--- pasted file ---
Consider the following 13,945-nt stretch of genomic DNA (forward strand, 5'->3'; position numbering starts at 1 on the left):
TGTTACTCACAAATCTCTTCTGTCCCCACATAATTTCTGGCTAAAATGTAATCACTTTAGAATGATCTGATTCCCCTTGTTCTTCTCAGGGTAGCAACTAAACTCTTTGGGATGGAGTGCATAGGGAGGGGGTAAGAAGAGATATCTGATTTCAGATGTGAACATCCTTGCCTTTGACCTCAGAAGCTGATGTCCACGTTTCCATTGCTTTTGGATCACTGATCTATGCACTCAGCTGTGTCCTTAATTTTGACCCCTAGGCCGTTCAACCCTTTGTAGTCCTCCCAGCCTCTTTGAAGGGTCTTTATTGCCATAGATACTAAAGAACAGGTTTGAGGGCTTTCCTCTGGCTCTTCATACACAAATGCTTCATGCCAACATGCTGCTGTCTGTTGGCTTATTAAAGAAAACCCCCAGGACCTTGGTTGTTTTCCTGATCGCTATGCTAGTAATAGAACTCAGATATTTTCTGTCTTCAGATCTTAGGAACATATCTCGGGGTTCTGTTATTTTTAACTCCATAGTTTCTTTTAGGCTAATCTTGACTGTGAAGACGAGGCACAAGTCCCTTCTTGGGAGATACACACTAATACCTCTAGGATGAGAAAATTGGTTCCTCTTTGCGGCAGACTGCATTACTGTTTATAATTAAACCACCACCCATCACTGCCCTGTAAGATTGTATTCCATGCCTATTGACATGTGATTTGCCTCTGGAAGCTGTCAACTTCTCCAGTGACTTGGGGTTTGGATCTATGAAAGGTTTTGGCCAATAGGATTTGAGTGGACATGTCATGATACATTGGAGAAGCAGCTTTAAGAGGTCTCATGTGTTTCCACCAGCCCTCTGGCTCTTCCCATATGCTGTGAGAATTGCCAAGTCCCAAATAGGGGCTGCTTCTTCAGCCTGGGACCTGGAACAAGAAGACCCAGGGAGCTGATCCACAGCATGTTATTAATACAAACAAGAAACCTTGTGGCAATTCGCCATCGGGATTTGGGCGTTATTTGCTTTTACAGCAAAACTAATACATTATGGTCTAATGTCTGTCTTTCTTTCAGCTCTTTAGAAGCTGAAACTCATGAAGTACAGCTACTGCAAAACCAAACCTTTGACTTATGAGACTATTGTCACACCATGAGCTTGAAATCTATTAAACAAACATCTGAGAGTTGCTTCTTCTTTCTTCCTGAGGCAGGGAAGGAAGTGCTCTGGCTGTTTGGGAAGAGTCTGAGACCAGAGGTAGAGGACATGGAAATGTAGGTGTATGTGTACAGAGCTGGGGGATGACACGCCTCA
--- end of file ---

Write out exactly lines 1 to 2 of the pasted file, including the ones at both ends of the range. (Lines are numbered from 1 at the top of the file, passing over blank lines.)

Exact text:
Consider the following 13,945-nt stretch of genomic DNA (forward strand, 5'->3'; position numbering starts at 1 on the left):
TGTTACTCACAAATCTCTTCTGTCCCCACATAATTTCTGGCTAAAATGTAATCACTTTAGAATGATCTGATTCCCCTTGTTCTTCTCAGGGTAGCAACTAAACTCTTTGGGATGGAGTGCATAGGGAGGGGGTAAGAAGAGATATCTGATTTCAGATGTGAACATCCTTGCCTTTGACCTCAGAAGCTGATGTCCACGTTTCCATTGCTTTTGGATCACTGATCTATGCACTCAGCTGTGTCCTTAATTTTGACCCCTAGGCCGTTCAACCCTTTGTAGTCCTCCCAGCCTCTTTGAAGGGTCTTTATTGCCATAGATACTAAAGAACAGGTTTGAGGGCTTTCCTCTGGCTCTTCATACACAAATGCTTCATGCCAACATGCTGCTGTCTGTTGGCTTATTAAAGAAAACCCCCAGGACCTTGGTTGTTTTCCTGATCGCTATGCTAGTAATAGAACTCAGATATTTTCTGTCTTCAGATCTTAGGAACATATCTCGGGGTTCTGTTATTTTTAACTCCATAGTTTCTTTTAGGCTAATCTTGACTGTGAAGACGAGGCACAAGTCCCTTCTTGGGAGATACACACTAATACCTCTAGGATGAGAAAATTGGTTCCTCTTTGCGGCAGACTGCATTACTGTTTATAATTAAACCACCACCCATCACTGCCCTGTAAGATTGTATTCCATGCCTATTGACATGTGATTTGCCTCTGGAAGCTGTCAACTTCTCCAGTGACTTGGGGTTTGGATCTATGAAAGGTTTTGGCCAATAGGATTTGAGTGGACATGTCATGATACATTGGAGAAGCAGCTTTAAGAGGTCTCATGTGTTTCCACCAGCCCTCTGGCTCTTCCCATATGCTGTGAGAATTGCCAAGTCCCAAATAGGGGCTGCTTCTTCAGCCTGGGACCTGGAACAAGAAGACCCAGGGAGCTGATCCACAGCATGTTATTAATACAAACAAGAAACCTTGTGGCAATTCGCCATCGGGATTTGGGCGTTATTTGCTTTTACAGCAAAACTAATACATTATGGTCTAATGTCTGTCTTTCTTTCAGCTCTTTAGAAGCTGAAACTCATGAAGTACAGCTACTGCAAAACCAAACCTTTGACTTATGAGACTATTGTCACACCATGAGCTTGAAATCTATTAAACAAACATCTGAGAGTTGCTTCTTCTTTCTTCCTGAGGCAGGGAAGGAAGTGCTCTGGCTGTTTGGGAAGAGTCTGAGACCAGAGGTAGAGGACATGGAAATGTAGGTGTATGTGTACAGAGCTGGGGGATGACACGCCTCA